Vanessa Bell: A Pioneer of Modern Art at Somerset House

24.06.2024
Caitlin McGarry

Vanessa Bell: A Pioneer of Modern Art at Somerset House

24.06.2024
Caitlin McGarry

Vanessa Bell: A Pioneer of Modern Art at The Courtauld Gallery, Somerset House

Through the use of abstract concepts and vivid palettes, this exhibition captures Vanessa Bell’s ability to integrate fine art into domestic settings. Her trailblazing attitude is evident through three canvases, one woodcut piece and eight paper works.

Bell began her studies in 1901 at the Royal Academy under John Singer Sargent. Known for his portraits, landscapes and watercolours, Bell also practised these genres. Recognition for her work came after she and her siblings formed and hosted member meetings for the Bloomsbury Group in 1905. It was at that time that Bell began to experiment with art styles, ultimately discovering her passion for the avant-garde.

Contrary to early 1900s trends, Bell’s pieces became figurative and abstract. She created ambiguous scenes intended to incite emotion and reveal messages in a conceptual manner. This transpires in her early paintings, ‘Design for a folding screen’, ‘Adam and Eve’ and ‘A Conversation’. In her first piece, graphite, watercolour and oil paints are used to depict Adam and Eve nude and frolicking in a verdant. The simplified scene intends to capture themes of sexual freedom, flouting taboo and desire.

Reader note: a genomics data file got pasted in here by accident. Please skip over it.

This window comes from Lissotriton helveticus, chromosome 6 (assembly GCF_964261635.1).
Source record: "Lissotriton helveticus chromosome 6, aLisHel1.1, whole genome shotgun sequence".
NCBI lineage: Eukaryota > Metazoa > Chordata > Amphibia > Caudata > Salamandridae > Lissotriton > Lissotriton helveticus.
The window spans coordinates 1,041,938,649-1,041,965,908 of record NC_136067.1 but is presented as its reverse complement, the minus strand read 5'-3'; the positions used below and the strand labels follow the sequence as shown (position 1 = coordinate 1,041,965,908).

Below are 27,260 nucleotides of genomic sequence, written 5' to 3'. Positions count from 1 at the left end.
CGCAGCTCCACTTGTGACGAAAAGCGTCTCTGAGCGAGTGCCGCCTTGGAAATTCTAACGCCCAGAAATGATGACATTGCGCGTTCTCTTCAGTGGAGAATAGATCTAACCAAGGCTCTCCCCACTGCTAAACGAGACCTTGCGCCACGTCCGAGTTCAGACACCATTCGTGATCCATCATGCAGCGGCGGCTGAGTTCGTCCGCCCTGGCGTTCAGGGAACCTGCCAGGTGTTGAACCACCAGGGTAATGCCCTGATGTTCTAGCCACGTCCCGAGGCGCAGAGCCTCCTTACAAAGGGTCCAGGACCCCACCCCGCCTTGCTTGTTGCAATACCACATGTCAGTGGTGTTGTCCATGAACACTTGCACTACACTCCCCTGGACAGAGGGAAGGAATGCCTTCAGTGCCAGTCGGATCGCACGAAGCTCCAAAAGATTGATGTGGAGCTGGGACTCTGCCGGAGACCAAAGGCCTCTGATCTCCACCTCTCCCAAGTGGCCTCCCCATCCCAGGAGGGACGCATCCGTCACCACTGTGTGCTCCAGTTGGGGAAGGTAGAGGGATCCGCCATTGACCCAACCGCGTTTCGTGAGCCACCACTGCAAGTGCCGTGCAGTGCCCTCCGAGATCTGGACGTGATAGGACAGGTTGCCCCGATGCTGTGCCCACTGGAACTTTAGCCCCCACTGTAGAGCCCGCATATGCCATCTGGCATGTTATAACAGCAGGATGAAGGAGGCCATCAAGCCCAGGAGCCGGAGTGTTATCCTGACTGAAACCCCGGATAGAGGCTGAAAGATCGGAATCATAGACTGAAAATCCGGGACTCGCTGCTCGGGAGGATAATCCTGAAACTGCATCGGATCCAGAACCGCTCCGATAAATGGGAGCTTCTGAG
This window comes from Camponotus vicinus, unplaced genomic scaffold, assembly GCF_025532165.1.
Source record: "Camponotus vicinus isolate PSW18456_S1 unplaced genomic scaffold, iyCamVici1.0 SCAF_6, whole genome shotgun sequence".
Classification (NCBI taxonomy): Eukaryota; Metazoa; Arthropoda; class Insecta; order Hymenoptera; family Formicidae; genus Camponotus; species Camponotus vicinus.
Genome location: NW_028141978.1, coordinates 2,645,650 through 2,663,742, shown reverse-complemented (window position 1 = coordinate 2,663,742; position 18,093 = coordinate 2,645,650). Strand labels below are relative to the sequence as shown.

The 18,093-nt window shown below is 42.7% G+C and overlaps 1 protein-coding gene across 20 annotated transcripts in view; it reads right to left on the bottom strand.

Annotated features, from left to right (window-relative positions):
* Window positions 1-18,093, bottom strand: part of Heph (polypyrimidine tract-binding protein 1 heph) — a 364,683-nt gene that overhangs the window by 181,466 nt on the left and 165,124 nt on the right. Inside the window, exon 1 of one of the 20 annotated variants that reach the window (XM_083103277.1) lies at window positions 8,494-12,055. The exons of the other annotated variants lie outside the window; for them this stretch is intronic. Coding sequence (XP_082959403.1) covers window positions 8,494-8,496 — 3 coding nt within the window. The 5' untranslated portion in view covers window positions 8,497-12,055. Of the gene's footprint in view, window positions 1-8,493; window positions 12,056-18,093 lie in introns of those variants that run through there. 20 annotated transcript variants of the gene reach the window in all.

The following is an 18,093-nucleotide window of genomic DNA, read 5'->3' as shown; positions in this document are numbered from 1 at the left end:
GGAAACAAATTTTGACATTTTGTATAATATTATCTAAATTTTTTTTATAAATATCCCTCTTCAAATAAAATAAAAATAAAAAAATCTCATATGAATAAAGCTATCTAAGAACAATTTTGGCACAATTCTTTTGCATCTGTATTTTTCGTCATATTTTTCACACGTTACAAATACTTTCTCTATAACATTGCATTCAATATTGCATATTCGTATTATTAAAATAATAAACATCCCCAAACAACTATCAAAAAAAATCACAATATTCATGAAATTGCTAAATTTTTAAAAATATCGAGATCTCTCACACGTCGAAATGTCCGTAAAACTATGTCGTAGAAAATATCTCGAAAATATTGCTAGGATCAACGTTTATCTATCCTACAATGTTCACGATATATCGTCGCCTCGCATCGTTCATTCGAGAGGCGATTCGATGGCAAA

Bell later became known for merging fine and decorative arts when she co-founded ‘The Omega Workshops’ with Roger Fry in 1913, which incorporated progressive aesthetics into everyday object design. The exhibition demonstrates this pivotal point in her career, through a display of Bell’s signature rug designs in graphite and watercolour on woven paper. ‘The Omega Workshops’ pieces were purposely unsigned, in an attempt to preserve the beauty of selling art on its own merit.

‘Vanessa Bell’ at The Courtauld Gallery, London. Until 6 October 2024.